Criminal Defense

‘Parent’s Right to Physically Discipline a Child’ or Child Abuse?

January 21, 2022 by Alexandra Carter in Criminal Defense  Rights  
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Corporal Punishment in Today’s World

In days past, parents would whip out the belt or paddle or even their hand or a kitchen spoon to discipline their children with physical discipline. In today’s world, corporal punishment is much more frowned upon and can even result in criminal charges.

So, where is the line drawn between a parent’s right to physically discipline their kids in criminal law? Keep reading to find out.

What is Domestic Violence?

In California and around the country, domestic violence laws are in place to prevent — and punish perpetrators — for physical abuse that happens between family members, people living together, and people in romantic relationships. Since parents and children fall within California’s definition of “family members” to whom these laws apply, are parents who spank or use other forms of corporal punishment criminals?

No. Not quite. Not every instance of parental discipline constitutes domestic violence. Many states, including California, exclude reasonable parental discipline from the definition of domestic and familial violence. But, the waters are still murky when it comes to answering whether or not a parent’s discipline constitutes abuse.

Of course, some instances, such as serious injuries as a result of the punishment, make it abundantly clear that abuse occurred. Other instances are less clear. 

When Is Physical Discipline Considered Child Abuse?

Under California law, family violence is defined as:

(a) For purposes of this act, “abuse” means any of the following:

  1. To intentionally or recklessly cause or attempt to cause bodily injury.
  2. Sexual assault.
  3. To place a person in reasonable apprehension of imminent serious bodily injury to that person or to another.
  4. To engage in any behavior that has been or could be enjoined pursuant to Section 6320.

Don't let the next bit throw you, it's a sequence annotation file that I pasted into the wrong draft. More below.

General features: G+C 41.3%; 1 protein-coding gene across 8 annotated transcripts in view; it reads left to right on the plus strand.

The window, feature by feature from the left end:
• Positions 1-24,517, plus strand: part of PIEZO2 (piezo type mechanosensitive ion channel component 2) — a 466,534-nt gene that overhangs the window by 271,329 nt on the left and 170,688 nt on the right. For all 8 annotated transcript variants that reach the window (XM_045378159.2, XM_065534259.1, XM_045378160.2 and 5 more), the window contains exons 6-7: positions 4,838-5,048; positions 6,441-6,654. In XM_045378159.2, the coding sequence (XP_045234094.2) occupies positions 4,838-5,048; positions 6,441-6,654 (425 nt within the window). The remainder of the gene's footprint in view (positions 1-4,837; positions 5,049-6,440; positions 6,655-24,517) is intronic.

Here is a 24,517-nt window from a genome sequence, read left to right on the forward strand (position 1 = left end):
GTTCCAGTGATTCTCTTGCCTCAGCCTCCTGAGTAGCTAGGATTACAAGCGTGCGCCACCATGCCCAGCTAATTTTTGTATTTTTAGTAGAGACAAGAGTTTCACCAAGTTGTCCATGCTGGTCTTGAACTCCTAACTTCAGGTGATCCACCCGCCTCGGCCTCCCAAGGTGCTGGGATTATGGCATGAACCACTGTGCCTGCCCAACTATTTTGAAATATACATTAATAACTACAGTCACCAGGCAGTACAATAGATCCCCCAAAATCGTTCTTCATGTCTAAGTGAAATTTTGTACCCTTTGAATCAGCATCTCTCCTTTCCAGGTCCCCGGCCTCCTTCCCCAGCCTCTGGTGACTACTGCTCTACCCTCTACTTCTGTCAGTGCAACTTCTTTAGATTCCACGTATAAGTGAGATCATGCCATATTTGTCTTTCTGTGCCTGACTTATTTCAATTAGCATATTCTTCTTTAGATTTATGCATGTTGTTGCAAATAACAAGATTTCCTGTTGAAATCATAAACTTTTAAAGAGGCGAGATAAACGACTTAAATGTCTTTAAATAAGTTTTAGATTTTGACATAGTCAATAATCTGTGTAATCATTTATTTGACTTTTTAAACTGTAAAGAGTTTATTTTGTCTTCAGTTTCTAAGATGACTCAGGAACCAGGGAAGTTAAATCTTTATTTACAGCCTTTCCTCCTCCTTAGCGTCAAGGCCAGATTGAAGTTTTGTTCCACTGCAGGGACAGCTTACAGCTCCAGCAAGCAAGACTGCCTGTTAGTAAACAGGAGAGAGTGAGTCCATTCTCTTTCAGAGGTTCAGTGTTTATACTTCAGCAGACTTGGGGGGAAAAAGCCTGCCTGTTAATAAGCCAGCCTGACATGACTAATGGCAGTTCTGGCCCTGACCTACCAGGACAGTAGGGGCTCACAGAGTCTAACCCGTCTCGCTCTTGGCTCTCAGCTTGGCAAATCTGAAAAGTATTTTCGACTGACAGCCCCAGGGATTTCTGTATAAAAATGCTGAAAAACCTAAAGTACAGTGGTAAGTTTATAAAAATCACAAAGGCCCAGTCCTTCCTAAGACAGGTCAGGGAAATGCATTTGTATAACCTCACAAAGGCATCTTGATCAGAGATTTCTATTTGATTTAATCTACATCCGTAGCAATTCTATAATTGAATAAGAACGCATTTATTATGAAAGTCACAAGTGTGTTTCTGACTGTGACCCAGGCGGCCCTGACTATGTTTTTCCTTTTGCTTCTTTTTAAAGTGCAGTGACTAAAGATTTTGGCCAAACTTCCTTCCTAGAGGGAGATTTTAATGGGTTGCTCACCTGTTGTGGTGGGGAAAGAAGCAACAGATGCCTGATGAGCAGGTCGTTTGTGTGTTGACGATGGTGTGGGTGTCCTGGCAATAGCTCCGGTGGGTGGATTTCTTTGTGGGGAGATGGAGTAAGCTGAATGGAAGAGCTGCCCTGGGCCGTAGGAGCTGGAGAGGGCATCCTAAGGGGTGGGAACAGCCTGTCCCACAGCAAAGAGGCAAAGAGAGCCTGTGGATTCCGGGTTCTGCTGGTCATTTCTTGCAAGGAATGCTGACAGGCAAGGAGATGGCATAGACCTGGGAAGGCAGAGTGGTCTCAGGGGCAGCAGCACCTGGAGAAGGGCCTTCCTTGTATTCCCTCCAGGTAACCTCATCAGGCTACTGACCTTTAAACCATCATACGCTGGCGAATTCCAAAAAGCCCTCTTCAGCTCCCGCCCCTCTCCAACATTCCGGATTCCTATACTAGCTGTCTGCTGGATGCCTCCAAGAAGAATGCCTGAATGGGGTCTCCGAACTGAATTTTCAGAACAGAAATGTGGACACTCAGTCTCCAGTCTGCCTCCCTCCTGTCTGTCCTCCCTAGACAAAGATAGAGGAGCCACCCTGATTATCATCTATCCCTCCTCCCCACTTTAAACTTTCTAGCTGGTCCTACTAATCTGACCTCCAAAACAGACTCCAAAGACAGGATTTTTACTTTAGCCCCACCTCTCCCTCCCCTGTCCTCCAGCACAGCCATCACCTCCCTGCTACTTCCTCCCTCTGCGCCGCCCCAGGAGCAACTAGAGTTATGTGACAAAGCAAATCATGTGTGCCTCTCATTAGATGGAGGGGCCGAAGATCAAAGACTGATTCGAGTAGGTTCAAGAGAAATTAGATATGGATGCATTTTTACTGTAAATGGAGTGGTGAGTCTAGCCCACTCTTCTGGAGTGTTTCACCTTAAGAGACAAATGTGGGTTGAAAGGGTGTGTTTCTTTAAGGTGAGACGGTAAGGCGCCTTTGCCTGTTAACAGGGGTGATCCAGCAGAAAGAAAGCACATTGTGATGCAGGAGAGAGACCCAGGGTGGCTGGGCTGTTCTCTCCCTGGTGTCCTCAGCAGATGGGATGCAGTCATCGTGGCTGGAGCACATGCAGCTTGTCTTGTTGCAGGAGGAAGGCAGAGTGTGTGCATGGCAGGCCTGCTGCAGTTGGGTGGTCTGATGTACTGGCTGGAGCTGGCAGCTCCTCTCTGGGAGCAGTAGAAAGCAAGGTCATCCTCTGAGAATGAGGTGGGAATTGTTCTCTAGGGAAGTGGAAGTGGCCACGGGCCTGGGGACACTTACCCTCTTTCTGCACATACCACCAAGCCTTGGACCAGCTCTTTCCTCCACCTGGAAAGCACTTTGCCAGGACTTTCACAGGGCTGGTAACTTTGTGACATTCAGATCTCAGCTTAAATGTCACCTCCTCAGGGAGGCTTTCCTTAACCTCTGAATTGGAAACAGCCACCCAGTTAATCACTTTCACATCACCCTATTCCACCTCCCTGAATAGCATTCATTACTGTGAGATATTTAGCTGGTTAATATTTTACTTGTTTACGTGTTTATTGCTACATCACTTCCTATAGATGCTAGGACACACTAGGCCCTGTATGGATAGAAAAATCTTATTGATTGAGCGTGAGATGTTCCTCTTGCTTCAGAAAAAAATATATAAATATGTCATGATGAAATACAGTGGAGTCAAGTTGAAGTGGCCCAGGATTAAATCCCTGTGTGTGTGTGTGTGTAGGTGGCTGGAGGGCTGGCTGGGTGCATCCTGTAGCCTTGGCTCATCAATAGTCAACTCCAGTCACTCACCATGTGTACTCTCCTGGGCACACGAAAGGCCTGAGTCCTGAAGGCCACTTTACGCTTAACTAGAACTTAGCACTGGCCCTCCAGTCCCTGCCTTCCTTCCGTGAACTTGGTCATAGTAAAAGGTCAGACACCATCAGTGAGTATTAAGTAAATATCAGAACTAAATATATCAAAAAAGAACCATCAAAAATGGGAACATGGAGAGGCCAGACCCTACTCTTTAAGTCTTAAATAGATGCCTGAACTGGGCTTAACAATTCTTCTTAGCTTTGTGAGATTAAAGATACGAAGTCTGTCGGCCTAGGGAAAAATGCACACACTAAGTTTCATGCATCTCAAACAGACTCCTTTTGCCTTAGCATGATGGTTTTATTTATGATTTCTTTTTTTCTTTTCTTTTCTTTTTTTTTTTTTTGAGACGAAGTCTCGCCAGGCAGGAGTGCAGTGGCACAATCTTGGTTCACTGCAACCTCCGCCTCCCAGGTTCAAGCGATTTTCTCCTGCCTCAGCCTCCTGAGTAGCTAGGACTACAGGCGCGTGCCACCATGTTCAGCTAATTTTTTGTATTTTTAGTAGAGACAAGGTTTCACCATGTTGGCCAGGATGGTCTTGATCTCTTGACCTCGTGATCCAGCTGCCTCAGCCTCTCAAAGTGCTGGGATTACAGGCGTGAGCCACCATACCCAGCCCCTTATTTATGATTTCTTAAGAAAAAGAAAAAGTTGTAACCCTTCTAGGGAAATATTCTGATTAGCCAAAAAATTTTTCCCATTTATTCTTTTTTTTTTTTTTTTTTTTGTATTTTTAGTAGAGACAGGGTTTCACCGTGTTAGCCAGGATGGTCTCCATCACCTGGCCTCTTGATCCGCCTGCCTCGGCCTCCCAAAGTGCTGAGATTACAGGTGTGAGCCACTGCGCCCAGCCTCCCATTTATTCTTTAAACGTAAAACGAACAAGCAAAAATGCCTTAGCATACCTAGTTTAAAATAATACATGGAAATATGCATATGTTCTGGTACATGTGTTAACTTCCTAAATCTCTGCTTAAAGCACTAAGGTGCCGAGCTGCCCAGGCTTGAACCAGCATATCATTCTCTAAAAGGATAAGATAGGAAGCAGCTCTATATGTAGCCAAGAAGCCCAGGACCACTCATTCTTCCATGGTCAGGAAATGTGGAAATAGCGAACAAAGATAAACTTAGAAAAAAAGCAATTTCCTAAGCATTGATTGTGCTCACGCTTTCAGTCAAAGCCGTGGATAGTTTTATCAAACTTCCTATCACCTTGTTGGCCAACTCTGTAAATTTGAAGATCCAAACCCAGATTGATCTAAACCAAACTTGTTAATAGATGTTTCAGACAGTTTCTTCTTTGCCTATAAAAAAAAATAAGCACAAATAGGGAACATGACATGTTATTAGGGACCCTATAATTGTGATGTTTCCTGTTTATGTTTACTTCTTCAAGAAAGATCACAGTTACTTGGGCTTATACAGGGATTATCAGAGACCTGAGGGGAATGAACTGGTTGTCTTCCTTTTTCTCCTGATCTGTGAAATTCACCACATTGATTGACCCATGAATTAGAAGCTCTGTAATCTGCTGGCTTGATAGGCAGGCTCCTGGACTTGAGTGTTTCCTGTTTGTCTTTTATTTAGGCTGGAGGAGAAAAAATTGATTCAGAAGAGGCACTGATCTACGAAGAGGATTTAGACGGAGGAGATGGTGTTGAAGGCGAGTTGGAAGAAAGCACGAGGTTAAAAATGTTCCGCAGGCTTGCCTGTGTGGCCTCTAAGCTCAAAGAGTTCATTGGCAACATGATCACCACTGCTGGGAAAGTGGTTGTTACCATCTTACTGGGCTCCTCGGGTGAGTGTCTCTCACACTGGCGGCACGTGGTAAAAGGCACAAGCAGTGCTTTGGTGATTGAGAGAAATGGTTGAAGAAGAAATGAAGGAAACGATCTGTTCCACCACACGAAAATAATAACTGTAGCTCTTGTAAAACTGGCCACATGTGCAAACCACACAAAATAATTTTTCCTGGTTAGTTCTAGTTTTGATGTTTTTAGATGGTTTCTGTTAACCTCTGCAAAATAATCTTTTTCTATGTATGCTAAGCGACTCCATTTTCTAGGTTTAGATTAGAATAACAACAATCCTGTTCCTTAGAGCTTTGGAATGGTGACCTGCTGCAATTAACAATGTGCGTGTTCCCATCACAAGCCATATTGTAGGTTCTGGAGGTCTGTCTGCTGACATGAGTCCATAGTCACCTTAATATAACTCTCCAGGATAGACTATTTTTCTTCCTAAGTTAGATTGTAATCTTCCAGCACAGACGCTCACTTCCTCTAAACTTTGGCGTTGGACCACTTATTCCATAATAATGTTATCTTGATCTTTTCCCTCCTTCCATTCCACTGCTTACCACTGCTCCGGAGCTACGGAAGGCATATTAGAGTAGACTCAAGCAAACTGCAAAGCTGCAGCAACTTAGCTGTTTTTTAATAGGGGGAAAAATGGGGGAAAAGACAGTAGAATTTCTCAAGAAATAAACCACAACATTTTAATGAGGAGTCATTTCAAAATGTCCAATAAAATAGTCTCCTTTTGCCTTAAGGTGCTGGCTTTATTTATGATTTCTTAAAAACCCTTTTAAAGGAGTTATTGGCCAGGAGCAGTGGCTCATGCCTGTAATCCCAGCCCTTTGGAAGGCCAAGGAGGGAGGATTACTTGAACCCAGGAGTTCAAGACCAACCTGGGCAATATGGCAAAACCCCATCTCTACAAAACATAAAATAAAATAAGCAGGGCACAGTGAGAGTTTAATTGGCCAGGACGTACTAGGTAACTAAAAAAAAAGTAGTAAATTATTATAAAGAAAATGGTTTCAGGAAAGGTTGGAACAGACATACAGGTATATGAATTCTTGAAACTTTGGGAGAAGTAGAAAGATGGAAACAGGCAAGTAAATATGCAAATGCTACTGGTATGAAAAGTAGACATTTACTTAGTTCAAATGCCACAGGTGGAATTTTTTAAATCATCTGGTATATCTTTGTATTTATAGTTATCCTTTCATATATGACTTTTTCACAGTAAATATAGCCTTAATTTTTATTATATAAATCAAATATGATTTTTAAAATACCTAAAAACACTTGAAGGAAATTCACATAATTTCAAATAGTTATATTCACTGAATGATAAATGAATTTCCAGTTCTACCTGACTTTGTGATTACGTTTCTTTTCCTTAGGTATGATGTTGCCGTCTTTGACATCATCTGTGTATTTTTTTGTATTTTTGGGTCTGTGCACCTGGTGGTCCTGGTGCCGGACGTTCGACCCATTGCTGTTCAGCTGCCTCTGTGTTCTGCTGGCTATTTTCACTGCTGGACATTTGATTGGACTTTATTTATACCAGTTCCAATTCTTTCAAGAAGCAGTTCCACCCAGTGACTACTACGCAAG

(b) Abuse is not limited to the actual infliction of physical injury or assault.

(Amended by Stats. 2015, Ch. 303, Sec. 149. (AB 731) Effective January 1, 2016.)

California Penal Code 273(d) defines child abuse as “willfully inflicting cruel or inhumane corporal punishment upon a child or injuring them in a way that leads to a traumatic condition.”

In most cases, parents are charged with abuse when they willingly and intentionally harm their kids. Other people in the child’s life can also be charged with child abuse, including daycare workers, babysitters, teachers, and so forth.

No matter the circumstances, the actions must meet the court’s standards of ‘cruel or inhumane corporal punishment.’ This tends to vary by court and judge. But, in general, abuse charges aren’t applied to accidental injuries, like a child breaking their ankle while playing catch with their dad. But, if the parent doesn’t respond accordingly to the child’s injury, they may be charged with neglect.

Is Spanking Legal in California?

Under California law, the punishment must fit the crime. So, spanking is legal as long as it’s justified for the situation and not excessive.

Courts look at the events that led up to the corporal punishment to determine whether or not it’s justified, and they’ll typically only step in if the spanking goes beyond what’s considered reasonable. If Susie’s daughter is acting up and won’t listen or breaks any other kind of reasonable household rule, so she gives her one or two spankings, the court would generally not consider this abuse. But, if Susie walks up to her daughter while she’s quietly watching TV or coloring and starts spanking, hitting, or inflicting any other kind of repeated violence on her, the court will likely deem that as abuse. In instances where a parent continuously spanks their child with a belt until they bleed, this will likely be considered abuse, and it’s important to meet with an experienced criminal defense attorney. The prosecution has a burden to clearly demonstrate how the parent’s actions are abusive, and there are several defense strategies a skilled attorney will deploy.

When You Need a Lawyer

If you are charged with child abuse in California, you can be convicted of a felony and sentenced to up to six years in state prison with fines up to $6,000. You can also lose your parental custody rights, be served a criminal protective order, and California Child Protective Services may step in if both parents have been convicted of abuse. If you’re in the U.S. illegally or on a visa or green card, you may also be deported.

Whether these charges were the result of a misunderstanding, an accident, or false accusations, it is imperative that you find an experienced Los Angeles criminal defense attorney. The team at Esfandi Law Group has more than two decades of experience ensuring parents get their day in court with their side of the story fully explained and even justified. Contact us today for a free case consultation.

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